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The Universality in statistical mechanics is nicely explained by the renormalization group theory. However, there are fair amount of numerical and theoretical studies show that it can be violated in models such as Ising model, spin glass, polymer chain and percolation (Example references: 1, 2, 3, 4, 5, 6, 7) and some violations are pretty strong. So, my questions are:

  • What are the general reasons of the violation of the universality?
  • Also, why can't they be explained by the renormalization group theory and scaling hypothesis?
  • Is it always true that there are some "core elements" for each universality class? Whenever they are missing, we can definite say they are not in the same universality class.
  • Is there an example of commonly recognized "universality class" (such as 2D Ising model) that show different critical exponents by changing the microscopic details? Note, it should not happen by the definition of universality class, but there is no proof for all universality class.

I would accept answers discussing solid examples for some universality class about these questions.


Note: Universality refers to a large class of different systems exhibiting the same properties regardless of its microscopic details such as the lattice type (square, hexagonal, triangular, and kagome lattices). In statistical mechanics, the universality class are usually determined by the symmetry of the order parameter (such as up-down symmetry in Ising model and spherical symmetry in Heisenberg model) and the topological structure (such as dimensionality).

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No one can tell me some answers of these questions? At least I want some evidents of why or why not these questions are valid or not. –  hwlau Jan 7 '13 at 4:50

1 Answer 1

Your reference $3$, for instance, is an Ising model modified by randomness. It is of course not clear how universality works in such complex systems. Another link studies (finite size) clusters, far from the ideal infinite system of the analytical solution.

In general, recall that universality is a feature of phase transitions with respect to a parameter of the system. Models are typically constructed using a lattice Hamiltonian and phase transitions derived from the partition function, with $1/T$ as the crucial parameter. The (solved) 2D Ising model illustrates the importance of conformal symmetry and related field theories for typical critical phenomena. But few systems are exactly solved, and systems may be studied away from criticality.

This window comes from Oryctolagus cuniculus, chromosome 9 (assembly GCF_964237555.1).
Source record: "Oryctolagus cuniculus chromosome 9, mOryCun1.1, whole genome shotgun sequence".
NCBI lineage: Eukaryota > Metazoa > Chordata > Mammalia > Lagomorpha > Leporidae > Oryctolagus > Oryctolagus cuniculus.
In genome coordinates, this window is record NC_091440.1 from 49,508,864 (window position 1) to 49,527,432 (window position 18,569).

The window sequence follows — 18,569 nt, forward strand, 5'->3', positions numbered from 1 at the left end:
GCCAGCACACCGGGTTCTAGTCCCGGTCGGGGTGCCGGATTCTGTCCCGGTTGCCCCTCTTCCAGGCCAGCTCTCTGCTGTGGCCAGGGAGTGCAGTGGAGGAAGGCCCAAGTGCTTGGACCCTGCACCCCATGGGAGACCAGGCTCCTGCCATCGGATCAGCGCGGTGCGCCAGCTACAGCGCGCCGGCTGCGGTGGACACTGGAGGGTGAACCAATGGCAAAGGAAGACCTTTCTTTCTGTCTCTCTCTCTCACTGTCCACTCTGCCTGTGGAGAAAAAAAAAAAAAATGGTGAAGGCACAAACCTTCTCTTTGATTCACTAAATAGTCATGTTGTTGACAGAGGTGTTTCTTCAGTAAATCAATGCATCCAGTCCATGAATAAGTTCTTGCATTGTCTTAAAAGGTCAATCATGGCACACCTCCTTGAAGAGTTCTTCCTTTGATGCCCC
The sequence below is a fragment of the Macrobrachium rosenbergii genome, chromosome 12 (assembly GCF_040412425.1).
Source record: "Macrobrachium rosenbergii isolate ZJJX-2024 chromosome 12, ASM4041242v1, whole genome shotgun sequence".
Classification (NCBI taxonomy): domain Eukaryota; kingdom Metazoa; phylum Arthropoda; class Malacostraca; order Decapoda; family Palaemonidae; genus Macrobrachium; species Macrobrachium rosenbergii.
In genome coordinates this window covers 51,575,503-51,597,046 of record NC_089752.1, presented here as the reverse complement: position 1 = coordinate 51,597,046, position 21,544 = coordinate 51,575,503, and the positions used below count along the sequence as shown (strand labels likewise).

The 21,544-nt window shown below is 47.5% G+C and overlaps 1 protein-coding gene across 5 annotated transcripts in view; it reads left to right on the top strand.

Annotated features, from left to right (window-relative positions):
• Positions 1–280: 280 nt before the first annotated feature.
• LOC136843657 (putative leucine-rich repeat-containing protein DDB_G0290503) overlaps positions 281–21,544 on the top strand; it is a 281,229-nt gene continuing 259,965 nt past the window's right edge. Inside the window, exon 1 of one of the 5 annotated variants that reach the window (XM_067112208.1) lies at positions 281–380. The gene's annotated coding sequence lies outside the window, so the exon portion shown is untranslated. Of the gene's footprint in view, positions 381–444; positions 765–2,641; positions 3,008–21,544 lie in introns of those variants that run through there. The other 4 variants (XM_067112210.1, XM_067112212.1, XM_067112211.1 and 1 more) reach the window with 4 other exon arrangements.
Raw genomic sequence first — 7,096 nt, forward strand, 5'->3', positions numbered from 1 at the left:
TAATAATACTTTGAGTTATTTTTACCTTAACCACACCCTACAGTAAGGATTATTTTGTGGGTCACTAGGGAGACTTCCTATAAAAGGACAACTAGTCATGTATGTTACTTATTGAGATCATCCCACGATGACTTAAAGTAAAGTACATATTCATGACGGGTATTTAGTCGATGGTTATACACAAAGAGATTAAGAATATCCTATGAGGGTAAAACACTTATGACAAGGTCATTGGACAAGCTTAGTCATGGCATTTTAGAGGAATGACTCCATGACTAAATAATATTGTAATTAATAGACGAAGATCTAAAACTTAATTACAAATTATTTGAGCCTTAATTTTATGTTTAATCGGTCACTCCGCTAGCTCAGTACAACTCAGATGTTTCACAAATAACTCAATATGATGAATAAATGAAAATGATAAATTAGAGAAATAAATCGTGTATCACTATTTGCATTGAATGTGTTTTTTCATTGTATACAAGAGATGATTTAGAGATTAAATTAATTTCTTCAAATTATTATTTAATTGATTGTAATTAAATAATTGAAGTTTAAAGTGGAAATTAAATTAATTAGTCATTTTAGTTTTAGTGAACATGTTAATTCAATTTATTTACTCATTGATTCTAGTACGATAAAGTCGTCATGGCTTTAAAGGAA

Renormalisation a la Wilson turns the critical point into fixed points for RG flows. Again, the process only works for relatively simple Hamiltonians. (Such techniques are now used even in the 4D case)!

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So do you mean that there is no general explanation and indicators for the violation? Is there anything that we can say that the universality is not valid anymore when a particular feature in the model is found? Say the randomness you discussed. There should be models show scaling that differ from the prediction of renormalization, but still exhibit universality. It seems that I read similar stuff, but I am not quite sure about that though. Also, I dont think there is any problem for the finite size system, they have preform scaling anaylsis and the conclusion seems still valid. –  hwlau Jan 6 '13 at 9:54
    
The term 'universality' relates to solvable systems with the parameters belonging to a specific class. Anyway there is no generic one size fits all answer to the breaking of universality - because in principle we could solve a complicated system one day and discover new universality classes. The concept of universality hinges only on the independence of the parameters from all physical details of the system. Yes it is more general than renormalization itself. And we cannot definitively say that universality is 'broken' just because we do not recognize the features of a given transition. –  BrianWa Jan 6 '13 at 21:18
    
I dont believe that there is a one size fit all anwsers since each universality class are intrinsically different. However, I still feel that we can say something on it. If a property is varied, and the transition change from second order to first order, then we can say something. Universality is interesting not only in theory. Even the model is not solvable, the critical exponents could still be figured out by experiment in which the experimental details are not important such as structural deformation. –  hwlau Jan 7 '13 at 4:38
    
I agree, yes, the experimental point of view is also interesting. –  BrianWa Jan 7 '13 at 21:15

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